Now, the $20k/year question: Why Stratfor is important. A common criticism of Stratfor is that their intelligence reports are always a couple of weeks out of date and don't really tell you anything that you can't figure out for yourself with Google. This is true. This is also a huge time (and therefore, money) sink. In the private sector most of us aren't paid to browse the web for hours on end, which is one of the ways OSINT is gathered. Even if part of your job is keeping up with what's going on in a certain field that time is still questionably spent. If the information a particular person picked up is used (i.e., actionable) then it was money well spent. If not, it's overhead and cuts into profits. It was work that didn't really contribute solidly to the bottom line, and from a corporation's point of view that's the important thing. At least in the United States, outsourcing certain business functions to companies that specialize in them is the way to go and keeping an eye open is apparently no different. Again, when you look at the bottom line which of the two is likely to be cheaper (assuming a real business need for military-style intelligence):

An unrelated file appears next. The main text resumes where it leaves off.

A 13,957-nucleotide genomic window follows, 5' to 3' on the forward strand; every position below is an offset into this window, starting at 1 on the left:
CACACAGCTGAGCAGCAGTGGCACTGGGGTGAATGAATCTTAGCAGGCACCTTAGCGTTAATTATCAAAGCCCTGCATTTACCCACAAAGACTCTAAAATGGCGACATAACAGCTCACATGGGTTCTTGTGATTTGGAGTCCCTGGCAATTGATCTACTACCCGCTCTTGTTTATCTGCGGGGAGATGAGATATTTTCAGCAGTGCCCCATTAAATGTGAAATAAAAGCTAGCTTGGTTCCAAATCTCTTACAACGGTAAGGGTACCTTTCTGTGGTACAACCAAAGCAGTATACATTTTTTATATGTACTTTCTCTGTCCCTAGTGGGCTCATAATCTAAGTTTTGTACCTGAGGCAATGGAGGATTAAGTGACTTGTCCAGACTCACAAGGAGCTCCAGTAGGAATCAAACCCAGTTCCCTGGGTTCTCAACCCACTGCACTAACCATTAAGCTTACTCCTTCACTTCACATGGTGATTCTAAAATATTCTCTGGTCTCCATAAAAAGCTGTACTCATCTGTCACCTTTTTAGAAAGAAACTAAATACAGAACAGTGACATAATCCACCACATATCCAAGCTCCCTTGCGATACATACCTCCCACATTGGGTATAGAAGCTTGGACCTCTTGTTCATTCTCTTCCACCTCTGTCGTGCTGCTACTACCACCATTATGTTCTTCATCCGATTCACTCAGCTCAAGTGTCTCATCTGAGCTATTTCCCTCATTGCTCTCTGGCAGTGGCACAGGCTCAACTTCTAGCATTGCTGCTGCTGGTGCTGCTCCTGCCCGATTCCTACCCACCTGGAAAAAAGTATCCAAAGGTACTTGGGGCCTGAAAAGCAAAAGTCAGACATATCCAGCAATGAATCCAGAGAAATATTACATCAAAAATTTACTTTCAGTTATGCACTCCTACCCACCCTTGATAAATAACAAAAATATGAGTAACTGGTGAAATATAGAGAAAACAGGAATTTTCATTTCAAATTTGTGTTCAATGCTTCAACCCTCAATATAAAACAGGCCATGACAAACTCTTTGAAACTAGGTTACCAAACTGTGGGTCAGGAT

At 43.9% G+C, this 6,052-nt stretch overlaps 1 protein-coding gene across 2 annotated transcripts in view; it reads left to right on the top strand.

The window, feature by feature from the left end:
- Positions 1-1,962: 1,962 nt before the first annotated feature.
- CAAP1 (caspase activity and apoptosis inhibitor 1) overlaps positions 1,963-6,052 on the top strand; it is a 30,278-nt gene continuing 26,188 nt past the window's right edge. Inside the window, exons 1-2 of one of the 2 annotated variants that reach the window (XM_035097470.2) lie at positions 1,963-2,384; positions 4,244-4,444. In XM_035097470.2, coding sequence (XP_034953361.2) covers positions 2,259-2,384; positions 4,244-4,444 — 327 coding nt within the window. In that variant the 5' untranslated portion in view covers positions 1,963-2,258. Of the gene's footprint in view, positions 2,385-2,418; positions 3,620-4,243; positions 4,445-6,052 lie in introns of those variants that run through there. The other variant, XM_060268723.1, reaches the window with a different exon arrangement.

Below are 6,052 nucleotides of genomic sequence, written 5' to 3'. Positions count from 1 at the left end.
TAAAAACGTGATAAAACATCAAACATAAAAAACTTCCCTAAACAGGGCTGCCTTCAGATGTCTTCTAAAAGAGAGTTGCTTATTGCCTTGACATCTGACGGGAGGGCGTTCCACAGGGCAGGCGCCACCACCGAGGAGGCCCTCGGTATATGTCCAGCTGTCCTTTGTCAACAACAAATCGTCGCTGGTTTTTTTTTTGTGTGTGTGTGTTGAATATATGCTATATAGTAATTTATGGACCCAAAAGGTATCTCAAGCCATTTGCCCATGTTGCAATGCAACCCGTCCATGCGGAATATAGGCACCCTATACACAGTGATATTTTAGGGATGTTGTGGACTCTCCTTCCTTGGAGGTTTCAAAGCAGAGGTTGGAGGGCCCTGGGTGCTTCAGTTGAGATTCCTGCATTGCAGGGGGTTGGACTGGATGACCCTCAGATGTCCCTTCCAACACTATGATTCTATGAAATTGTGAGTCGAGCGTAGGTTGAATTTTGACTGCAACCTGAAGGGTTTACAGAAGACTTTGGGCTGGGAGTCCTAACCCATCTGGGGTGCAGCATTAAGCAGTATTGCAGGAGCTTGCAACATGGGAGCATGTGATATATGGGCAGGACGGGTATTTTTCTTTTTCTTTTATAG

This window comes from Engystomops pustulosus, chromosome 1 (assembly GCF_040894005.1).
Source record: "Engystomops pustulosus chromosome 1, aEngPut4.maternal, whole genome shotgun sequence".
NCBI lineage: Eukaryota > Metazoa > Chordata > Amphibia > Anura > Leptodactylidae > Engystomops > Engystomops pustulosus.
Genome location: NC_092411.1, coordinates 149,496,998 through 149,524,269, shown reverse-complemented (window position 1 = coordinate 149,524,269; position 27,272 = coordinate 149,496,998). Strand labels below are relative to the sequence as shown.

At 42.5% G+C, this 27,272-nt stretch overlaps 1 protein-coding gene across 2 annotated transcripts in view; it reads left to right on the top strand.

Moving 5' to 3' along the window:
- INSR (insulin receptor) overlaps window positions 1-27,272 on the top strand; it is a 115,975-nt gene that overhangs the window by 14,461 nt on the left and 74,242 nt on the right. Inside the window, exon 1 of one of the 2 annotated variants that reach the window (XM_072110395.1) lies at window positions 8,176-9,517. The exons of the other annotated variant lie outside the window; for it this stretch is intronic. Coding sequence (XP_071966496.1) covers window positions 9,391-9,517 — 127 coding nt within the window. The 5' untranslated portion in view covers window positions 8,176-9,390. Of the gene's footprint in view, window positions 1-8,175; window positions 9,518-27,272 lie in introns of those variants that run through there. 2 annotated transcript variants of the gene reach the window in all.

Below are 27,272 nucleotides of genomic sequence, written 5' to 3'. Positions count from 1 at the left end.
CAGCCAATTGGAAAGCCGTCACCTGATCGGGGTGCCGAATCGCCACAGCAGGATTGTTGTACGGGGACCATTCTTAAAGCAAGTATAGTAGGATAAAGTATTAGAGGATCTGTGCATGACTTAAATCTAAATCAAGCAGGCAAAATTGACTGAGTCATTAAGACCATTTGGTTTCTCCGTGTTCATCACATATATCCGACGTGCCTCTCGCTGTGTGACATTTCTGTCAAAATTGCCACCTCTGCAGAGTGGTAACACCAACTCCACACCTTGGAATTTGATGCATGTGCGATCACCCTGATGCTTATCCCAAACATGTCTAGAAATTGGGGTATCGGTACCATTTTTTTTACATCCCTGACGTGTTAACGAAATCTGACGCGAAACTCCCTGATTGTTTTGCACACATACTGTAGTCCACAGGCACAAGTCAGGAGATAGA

• Hiring a company that specializes in open source intelligence to gather, analyze, and interpret information.
  • Spending x millions of $currency{'local'} setting up and running an intelligence arm.
Chances are, it's the former. Spend a couple of million dollars financing an in-house intelligence department, or spend a couple of thousand dollars buying the same reports. There isn't really a decision to be made there. Hiring Stratfor (or one of its competitors) gives you more bang for your buck.